When analyzing religion, researchers McCleary and Barro break it down into different belief categories: there are those who hold strong and steady religious beliefs, those who score moderately high on religious beliefs, the liminals, who sometimes embrace religion while at other times they do not do so, as well as the nones, who are not necessarily atheists – they may consider themselves spiritual or agnostic - but they do not have a clear association or relationship with a given religion.
In the United States, 70 % define themselves as strong believers, about 10 % never had a religious affiliation while 20% tend to be on the moderate liminal side. In fact, the number of nones is slated to be rising over the next years as most millennials tend to identify as such.
Nonetheless, there are certain trends and tendencies within the moderate groups of believers; for instance, some of them prefer to pick and choose aspects and elements of different religious beliefs, a kind of amalgam or mix and match that is referred to as religion à la carte. This belief system seems closest to my own modus operandi when it comes to religion: I do not fully commit to one religious group but appreciate and value parts of various religions across the board.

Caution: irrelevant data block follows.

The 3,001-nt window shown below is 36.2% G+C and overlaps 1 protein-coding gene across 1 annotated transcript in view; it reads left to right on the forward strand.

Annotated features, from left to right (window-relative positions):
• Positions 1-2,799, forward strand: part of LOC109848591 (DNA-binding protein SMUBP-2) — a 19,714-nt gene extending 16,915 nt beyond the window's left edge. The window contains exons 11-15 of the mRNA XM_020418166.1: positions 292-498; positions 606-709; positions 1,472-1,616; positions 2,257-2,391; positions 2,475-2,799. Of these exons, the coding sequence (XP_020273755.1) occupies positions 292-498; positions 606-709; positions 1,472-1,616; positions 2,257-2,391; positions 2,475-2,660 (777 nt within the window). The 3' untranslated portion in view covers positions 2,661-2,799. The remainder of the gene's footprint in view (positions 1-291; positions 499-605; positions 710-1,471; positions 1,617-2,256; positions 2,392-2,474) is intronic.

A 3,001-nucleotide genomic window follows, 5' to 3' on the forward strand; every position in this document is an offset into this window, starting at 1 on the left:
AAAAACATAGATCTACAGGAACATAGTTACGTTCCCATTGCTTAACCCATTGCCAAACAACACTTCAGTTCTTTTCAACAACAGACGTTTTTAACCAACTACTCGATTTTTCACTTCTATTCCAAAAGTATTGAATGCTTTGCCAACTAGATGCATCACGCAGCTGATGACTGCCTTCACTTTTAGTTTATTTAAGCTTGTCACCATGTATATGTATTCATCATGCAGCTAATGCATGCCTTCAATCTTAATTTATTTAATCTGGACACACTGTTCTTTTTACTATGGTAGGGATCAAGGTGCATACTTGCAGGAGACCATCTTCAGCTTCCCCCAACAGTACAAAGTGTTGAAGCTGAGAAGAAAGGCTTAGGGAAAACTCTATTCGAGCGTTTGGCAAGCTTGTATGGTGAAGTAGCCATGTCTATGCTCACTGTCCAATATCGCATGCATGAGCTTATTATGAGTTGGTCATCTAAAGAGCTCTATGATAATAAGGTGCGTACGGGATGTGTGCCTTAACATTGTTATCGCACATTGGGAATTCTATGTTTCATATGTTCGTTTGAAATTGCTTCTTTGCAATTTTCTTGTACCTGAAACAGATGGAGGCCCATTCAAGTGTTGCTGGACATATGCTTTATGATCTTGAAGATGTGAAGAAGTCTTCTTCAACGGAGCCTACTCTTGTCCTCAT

For someone like me who finds it difficult to embrace and swallow religious doctrines and ideology wholesale without the opportunity of doubting or questioning them, I find it rather surprising, if not disconcerting that a large majority of people not only embrace religion and its ritual practices but that they do so willingly and unwaveringly by accepting and adopting its imposed restrictions and limitations. This ranges from prescriptions or set rules on lifestyle, be it regarding the regulation of sexual activity, entertainment choices or personal appearance to certain restrictions on food items, such as pork, beef or meat in general to the practice of regularly scheduled prolonged fasting throughout the year.
Moreover, religion may also limit, if not completely ban certain beverages, such as alcohol and coffee. I often ask myself how and how come people accept to forgo such common practices and willingly implement into their daily lives such prohibitions, challenges and sacrifices that come with adhering to a given religion.